Byron: Wyatt, what can you tell us about this world you and Luana Vecchio are building for your characters in this five-issue miniseries?


Wyatt Kennedy: There’s an episode of Invader Zim where Zim goes to Mars and discovers that the planet is also a spaceship. When he asks the creator why he did that he responds with “Because it’s cool”, so hopefully my answers won’t be as underwhelming.


Issue one is set in Los Angeles, because it’s my favorite city in the world. I know it’s written off as shallow trash, but one of my favorite authors, Eve Babitz, calls it a place that to enjoy it you have to be at peace with yourself. Devyn, our lead, is not at peace with herself. It’s set during Christmas as well, mainly as a holdover from the original time travel premise because I wanted to have a loose element of “A Christmas Carol” present with looking at the past, present and future. I also really love the work of screenwriter Shane Black (Lethal Weapon, The Nice Guys, Kiss Kiss Bang Bang) and his stance on setting things at Christmas because it is a dazzling holiday in theory that when you’re spending it alone or isolated really amplifies emotions, especially loneliness. I also just really like Christmas as set dressing and I wish more comics would utilize it. Taking a cue from Spider-Man: Into the Spider Verse, we begin the story already in an alternate LA. It snows, movies have different casts, and other slight details because while it might be slightly foreign to us, it’s grounded enough and normal to the characters.


I won’t give too much away for future issues and the worlds that appear, as I want them to be a surprise. You’ll get a look at them briefly in the preview page at the end of issue 1 and I think people will be excited. The worlds are incredibly reflective of the characters and the book is filled with tons of subtle callbacks that I hope people notice upon re-reading. Everything is very specific and holds meaning in some way, but my favorite scene of the entire book involves a European setting ripped from a Miyazaki film. Luana and I also discussed things we’d love to see and incorporated them and it would usually start off as an image we thought would be provocative and then I’d go back and find the emotional center and integrate it from there. There’s a few worlds that I’d describe as “because it’s cool”, but the emotions are real.


Byron: Introduce readers to your main protagonists, and maybe spotlight some others of this beautifully diverse cast.


Wyatt Kennedy: So, our lead is named Devyn Dagny. She’s an LA native who’s a “tattoo artist” and illustrator who hit the point in her life in her twenties that I call “Spider-Man 2-ing it”. You’re a mess, you’re juggling multiple responsibilities, relationships, obligations, emotions, and usually at that age you’re failing miserably and she is miserable. She’s also suffering from the heartbreak of someone she’s been romantically involved with since she was basically a kid and the emotional fallout of that juxtaposed by the growth her friends are experiencing on their own is just twisting the knife in the wound for her.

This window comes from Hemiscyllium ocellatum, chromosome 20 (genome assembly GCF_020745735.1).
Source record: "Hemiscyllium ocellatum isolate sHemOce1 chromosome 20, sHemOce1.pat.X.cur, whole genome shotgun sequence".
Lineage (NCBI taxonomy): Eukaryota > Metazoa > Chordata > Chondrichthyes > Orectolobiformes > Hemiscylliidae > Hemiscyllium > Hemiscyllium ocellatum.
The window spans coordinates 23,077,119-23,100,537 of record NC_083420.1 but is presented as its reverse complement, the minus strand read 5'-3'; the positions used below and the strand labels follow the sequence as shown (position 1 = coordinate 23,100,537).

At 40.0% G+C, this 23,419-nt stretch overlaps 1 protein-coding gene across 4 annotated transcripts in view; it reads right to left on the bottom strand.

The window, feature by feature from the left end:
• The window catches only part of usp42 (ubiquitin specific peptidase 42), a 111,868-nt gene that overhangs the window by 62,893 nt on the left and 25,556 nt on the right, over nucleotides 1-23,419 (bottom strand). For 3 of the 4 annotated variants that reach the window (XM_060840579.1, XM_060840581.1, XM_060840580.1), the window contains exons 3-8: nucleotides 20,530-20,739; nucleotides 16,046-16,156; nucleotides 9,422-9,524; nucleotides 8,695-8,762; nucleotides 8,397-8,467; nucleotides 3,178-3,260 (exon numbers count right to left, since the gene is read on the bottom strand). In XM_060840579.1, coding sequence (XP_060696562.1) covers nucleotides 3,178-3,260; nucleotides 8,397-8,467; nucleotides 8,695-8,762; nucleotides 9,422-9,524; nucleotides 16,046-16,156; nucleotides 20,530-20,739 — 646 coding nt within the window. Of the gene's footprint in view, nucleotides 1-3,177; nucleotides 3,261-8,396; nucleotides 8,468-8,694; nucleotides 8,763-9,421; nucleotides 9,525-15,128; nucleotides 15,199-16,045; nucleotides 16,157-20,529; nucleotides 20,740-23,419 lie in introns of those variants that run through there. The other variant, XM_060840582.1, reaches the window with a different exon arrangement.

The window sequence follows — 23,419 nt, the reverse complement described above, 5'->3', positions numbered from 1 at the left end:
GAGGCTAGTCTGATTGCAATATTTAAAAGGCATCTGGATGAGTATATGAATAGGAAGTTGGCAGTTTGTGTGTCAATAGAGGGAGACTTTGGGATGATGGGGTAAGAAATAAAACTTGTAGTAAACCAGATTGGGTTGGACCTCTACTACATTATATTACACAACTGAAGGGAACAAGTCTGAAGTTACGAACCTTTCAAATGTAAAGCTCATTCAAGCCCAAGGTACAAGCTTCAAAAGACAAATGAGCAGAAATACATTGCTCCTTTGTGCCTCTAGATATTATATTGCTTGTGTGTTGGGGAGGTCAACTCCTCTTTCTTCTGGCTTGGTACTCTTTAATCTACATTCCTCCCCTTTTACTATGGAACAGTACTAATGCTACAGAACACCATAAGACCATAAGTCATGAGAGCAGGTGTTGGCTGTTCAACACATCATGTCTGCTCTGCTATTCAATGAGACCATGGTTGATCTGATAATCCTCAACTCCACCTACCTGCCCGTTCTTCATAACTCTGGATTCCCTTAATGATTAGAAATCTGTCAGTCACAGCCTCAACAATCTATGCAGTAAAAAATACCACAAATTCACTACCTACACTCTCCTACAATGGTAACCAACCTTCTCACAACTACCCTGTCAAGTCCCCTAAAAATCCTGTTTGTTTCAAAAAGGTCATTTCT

Her ex Natasha (Nat for short) wants to work in film and she’s genuinely one of my favorite characters in the book. You’ll learn more about her in issue 4, but seeing her through the lens of Devyn is enlightening and you can see how she’s someone deeply sympathetic, but as time goes on you get that she’s a real autonomous person with her own baggage and fallacies. They have a best friend Amina, who’s this alt Black girl in a punk band called The Panic Brothers, a name given to me by one of my best friends Johana who’s also impacted the development of the book.


Amina is the sweet cinnamon roll, she’s the unproblematic fave, but she also carries so much anxiety. She’s someone looking to the future and making plans to live her most fulfilled life, but naturally no one in life gets what they think they will. The relationships of these three are very important to me because like I said earlier they all love each other even in the face of hurt they cause one another from time to time. There’s also a supporting character who I assume will be a fan favorite of sorts named “Capgras''. I don’t want to say much about them, but they’re great and the moral center of the story.


Family is also a present and important part of the book and the influence they have on us even subtly so expect to see glimpses into Devyn’s Mom and Dad. I’m expecting that while many will sympathize and empathize with Devyn, as the series progresses you’ll learn a lot about her that I think will challenge people. She’s someone who needs help, grappling with obsession and hurt.


Byron: Give us an extended pitch for the book, a summary of the main storyline.